Robert Samuelson of the Washington Post has a great but depressing article this morning where he explains how much debt this country has, and how much will soon be added to that amount thanks to the lack of spending restraint of our dear leaders (all of them, present and future leaders — have contributed and many of them still contribute to the problem, with the exception of the newly fiscally responsible Republicans).
Let’s see. From 2010 to 2019, Obama projects annual deficits totaling $7.1 trillion; that’s atop the $1.8 trillion deficit for 2009. By 2019, the ratio of publicly held federal debt to gross domestic product (GDP, or the economy) would reach 70 percent, up from 41 percent in 2008. That would be the highest since 1950 (80 percent). The Congressional Budget Office, using less optimistic economic forecasts, raises these estimates. The 2010-19 deficits would total $9.3 trillion; the debt-to-GDP ratio in 2019 would be 82 percent.
But wait: Even these totals may be understated. By various estimates, Obama’s health plan might cost $1.2 trillion over a decade; Obama has budgeted only $635 billion. Next, the huge deficits occur despite a pronounced squeeze of defense spending. From 2008 to 2019, total federal spending would rise 75 percent, but defense spending would increase only 17 percent. Unless foreign threats recede, military spending and deficits might both grow.
Where does that this leave us?
At best, the rising cost of the debt would intensify pressures to increase taxes, cut spending — or create bigger, unsustainable deficits. By the CBO’s estimates, interest on the debt as a share of federal spending will double between 2008 and 2019, to 16 percent. Huge budget deficits could also weaken economic growth by “crowding out” private investment.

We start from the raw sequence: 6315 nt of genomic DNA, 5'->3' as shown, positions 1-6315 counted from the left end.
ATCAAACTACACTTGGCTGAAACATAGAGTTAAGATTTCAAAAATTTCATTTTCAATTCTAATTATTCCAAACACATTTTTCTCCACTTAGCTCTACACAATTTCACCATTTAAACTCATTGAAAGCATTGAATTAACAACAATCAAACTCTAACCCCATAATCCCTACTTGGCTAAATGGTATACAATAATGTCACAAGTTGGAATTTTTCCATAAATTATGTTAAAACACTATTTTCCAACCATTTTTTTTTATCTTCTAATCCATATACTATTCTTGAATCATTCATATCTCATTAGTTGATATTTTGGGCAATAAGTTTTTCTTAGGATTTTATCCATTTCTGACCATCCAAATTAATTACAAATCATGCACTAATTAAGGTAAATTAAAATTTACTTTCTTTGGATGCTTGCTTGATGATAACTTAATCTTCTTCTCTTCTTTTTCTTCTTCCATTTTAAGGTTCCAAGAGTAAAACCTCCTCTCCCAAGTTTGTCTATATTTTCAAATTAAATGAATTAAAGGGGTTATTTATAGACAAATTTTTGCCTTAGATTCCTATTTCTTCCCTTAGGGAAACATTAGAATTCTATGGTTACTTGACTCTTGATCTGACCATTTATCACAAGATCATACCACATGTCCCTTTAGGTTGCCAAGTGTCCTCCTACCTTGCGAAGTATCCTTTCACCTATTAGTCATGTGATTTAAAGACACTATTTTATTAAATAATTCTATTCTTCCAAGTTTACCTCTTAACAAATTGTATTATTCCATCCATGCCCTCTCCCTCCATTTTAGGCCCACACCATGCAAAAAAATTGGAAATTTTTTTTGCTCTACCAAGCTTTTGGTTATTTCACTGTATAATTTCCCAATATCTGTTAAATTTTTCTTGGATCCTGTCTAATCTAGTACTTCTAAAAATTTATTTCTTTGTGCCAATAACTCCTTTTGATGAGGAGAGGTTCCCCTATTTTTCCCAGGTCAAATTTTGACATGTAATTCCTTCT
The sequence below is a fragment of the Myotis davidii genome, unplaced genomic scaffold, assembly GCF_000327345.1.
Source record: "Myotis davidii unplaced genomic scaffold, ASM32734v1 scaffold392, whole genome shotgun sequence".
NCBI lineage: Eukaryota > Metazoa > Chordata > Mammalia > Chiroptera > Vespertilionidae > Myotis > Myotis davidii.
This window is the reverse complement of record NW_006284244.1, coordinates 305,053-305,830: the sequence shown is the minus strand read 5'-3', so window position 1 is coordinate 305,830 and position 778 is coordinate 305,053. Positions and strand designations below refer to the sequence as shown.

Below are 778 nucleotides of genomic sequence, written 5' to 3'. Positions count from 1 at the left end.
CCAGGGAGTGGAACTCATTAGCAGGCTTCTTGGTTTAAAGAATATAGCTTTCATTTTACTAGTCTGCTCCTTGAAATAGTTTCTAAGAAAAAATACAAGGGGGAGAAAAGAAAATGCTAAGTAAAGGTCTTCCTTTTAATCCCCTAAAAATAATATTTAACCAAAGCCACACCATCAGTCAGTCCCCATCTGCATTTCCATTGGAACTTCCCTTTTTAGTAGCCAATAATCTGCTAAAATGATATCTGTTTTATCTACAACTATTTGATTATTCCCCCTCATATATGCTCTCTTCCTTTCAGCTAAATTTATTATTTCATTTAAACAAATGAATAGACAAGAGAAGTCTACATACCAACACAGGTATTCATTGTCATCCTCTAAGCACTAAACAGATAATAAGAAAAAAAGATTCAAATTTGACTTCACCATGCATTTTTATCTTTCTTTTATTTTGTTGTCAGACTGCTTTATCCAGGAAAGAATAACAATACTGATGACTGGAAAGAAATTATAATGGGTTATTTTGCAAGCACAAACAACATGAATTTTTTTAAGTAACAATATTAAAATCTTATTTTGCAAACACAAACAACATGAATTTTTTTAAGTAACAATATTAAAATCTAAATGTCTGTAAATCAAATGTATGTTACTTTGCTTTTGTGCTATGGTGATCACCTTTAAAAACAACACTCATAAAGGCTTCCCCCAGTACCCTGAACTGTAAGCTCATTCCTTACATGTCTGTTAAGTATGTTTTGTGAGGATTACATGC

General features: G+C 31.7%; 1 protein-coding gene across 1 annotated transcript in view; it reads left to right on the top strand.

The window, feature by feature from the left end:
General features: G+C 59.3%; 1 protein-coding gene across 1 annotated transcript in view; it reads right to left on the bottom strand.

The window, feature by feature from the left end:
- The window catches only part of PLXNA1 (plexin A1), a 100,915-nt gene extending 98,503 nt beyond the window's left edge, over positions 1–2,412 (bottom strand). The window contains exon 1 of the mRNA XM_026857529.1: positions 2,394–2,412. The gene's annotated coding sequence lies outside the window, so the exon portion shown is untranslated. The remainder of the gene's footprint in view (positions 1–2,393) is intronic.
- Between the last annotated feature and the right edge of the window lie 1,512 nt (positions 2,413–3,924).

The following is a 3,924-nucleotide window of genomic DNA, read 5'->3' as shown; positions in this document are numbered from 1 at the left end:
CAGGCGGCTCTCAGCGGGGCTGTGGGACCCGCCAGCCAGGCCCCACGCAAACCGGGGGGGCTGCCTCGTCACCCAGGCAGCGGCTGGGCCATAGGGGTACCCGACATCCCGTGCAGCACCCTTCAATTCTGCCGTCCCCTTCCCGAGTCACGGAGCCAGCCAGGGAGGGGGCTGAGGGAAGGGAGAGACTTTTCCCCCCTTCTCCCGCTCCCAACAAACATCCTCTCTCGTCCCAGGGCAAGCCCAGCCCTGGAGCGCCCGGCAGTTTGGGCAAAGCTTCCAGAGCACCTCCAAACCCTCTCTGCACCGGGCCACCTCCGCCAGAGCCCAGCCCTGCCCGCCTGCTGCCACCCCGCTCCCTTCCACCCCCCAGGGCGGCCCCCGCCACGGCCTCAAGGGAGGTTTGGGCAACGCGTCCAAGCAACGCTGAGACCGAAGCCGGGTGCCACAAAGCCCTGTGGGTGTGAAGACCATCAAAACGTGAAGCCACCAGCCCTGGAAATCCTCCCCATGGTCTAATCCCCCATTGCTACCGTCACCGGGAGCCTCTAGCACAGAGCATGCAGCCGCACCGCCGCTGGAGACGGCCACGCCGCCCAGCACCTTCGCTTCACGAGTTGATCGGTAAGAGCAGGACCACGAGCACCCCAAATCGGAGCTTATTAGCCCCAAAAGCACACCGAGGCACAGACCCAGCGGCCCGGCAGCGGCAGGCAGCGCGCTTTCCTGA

At worst, the burgeoning debt could trigger a future financial crisis. The danger is that “we won’t be able to sell [Treasury debt] at reasonable interest rates,” says economist Rudy Penner, head of the CBO from 1983 to 1987. In today’s anxious climate, this hasn’t happened. American and foreign investors have favored “safe” U.S. Treasurys. But a glut of bonds, fears of inflation — or something else — might one day shatter confidence. Bond prices might fall sharply; interest rates would rise. The consequences could be worldwide because foreigners own half of U.S. Treasury debt.
And as Samuelson concludes:
The wonder is that these issues have been so ignored. Imagine hypothetically that a President McCain had submitted a budget plan identical to Obama’s. There would almost certainly have been a loud outcry: “McCain’s Mortgaging Our Future.” Obama should be held to no less exacting a standard.
Read the whole thing here.
My latest Reason column on whether deficits matter is here.